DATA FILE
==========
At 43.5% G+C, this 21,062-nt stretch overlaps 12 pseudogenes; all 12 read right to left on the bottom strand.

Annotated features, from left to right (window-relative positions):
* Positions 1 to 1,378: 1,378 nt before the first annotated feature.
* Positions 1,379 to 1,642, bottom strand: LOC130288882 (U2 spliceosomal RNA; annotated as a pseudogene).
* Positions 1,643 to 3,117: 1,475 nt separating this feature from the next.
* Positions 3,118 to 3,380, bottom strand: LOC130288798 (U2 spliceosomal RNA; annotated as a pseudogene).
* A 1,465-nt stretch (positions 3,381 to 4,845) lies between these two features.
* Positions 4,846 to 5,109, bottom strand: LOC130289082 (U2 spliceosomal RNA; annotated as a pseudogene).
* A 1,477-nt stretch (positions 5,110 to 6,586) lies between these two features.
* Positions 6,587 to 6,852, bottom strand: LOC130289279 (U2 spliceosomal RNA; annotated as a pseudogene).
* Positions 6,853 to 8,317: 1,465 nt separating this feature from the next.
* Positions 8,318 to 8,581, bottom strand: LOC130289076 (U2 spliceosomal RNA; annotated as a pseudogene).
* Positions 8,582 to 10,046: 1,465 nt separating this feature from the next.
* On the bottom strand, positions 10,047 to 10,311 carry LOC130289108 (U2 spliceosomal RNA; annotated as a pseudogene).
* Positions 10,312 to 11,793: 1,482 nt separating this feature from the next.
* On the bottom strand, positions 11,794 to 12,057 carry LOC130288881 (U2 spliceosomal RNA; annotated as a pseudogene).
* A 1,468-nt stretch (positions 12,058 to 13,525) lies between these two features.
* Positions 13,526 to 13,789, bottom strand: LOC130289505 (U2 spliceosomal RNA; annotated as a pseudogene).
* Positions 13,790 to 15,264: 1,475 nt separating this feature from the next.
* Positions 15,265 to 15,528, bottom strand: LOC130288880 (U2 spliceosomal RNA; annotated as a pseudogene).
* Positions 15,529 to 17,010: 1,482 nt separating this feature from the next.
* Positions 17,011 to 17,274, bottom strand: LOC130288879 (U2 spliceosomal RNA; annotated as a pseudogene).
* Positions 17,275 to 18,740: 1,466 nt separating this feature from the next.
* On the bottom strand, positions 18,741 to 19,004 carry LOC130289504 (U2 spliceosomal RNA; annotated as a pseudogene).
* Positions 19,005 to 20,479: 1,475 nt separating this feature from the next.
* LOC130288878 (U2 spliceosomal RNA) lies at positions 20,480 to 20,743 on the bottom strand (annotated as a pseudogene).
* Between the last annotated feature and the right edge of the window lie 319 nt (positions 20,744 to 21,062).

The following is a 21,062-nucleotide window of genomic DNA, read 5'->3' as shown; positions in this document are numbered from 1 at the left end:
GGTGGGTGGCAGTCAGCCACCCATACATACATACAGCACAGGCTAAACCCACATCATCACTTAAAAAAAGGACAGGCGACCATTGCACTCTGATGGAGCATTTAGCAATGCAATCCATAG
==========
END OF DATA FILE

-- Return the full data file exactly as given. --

At 43.5% G+C, this 21,062-nt stretch overlaps 12 pseudogenes; all 12 read right to left on the bottom strand.

Annotated features, from left to right (window-relative positions):
* Positions 1 to 1,378: 1,378 nt before the first annotated feature.
* Positions 1,379 to 1,642, bottom strand: LOC130288882 (U2 spliceosomal RNA; annotated as a pseudogene).
* Positions 1,643 to 3,117: 1,475 nt separating this feature from the next.
* Positions 3,118 to 3,380, bottom strand: LOC130288798 (U2 spliceosomal RNA; annotated as a pseudogene).
* A 1,465-nt stretch (positions 3,381 to 4,845) lies between these two features.
* Positions 4,846 to 5,109, bottom strand: LOC130289082 (U2 spliceosomal RNA; annotated as a pseudogene).
* A 1,477-nt stretch (positions 5,110 to 6,586) lies between these two features.
* Positions 6,587 to 6,852, bottom strand: LOC130289279 (U2 spliceosomal RNA; annotated as a pseudogene).
* Positions 6,853 to 8,317: 1,465 nt separating this feature from the next.
* Positions 8,318 to 8,581, bottom strand: LOC130289076 (U2 spliceosomal RNA; annotated as a pseudogene).
* Positions 8,582 to 10,046: 1,465 nt separating this feature from the next.
* On the bottom strand, positions 10,047 to 10,311 carry LOC130289108 (U2 spliceosomal RNA; annotated as a pseudogene).
* Positions 10,312 to 11,793: 1,482 nt separating this feature from the next.
* On the bottom strand, positions 11,794 to 12,057 carry LOC130288881 (U2 spliceosomal RNA; annotated as a pseudogene).
* A 1,468-nt stretch (positions 12,058 to 13,525) lies between these two features.
* Positions 13,526 to 13,789, bottom strand: LOC130289505 (U2 spliceosomal RNA; annotated as a pseudogene).
* Positions 13,790 to 15,264: 1,475 nt separating this feature from the next.
* Positions 15,265 to 15,528, bottom strand: LOC130288880 (U2 spliceosomal RNA; annotated as a pseudogene).
* Positions 15,529 to 17,010: 1,482 nt separating this feature from the next.
* Positions 17,011 to 17,274, bottom strand: LOC130288879 (U2 spliceosomal RNA; annotated as a pseudogene).
* Positions 17,275 to 18,740: 1,466 nt separating this feature from the next.
* On the bottom strand, positions 18,741 to 19,004 carry LOC130289504 (U2 spliceosomal RNA; annotated as a pseudogene).
* Positions 19,005 to 20,479: 1,475 nt separating this feature from the next.
* LOC130288878 (U2 spliceosomal RNA) lies at positions 20,480 to 20,743 on the bottom strand (annotated as a pseudogene).
* Between the last annotated feature and the right edge of the window lie 319 nt (positions 20,744 to 21,062).

The following is a 21,062-nucleotide window of genomic DNA, read 5'->3' as shown; positions in this document are numbered from 1 at the left end:
GGTGGGTGGCAGTCAGCCACCCATACATACATACAGCACAGGCTAAACCCACATCATCACTTAAAAAAAGGACAGGCGACCATTGCACTCTGATGGAGCATTTAGCAATGCAATCCATAG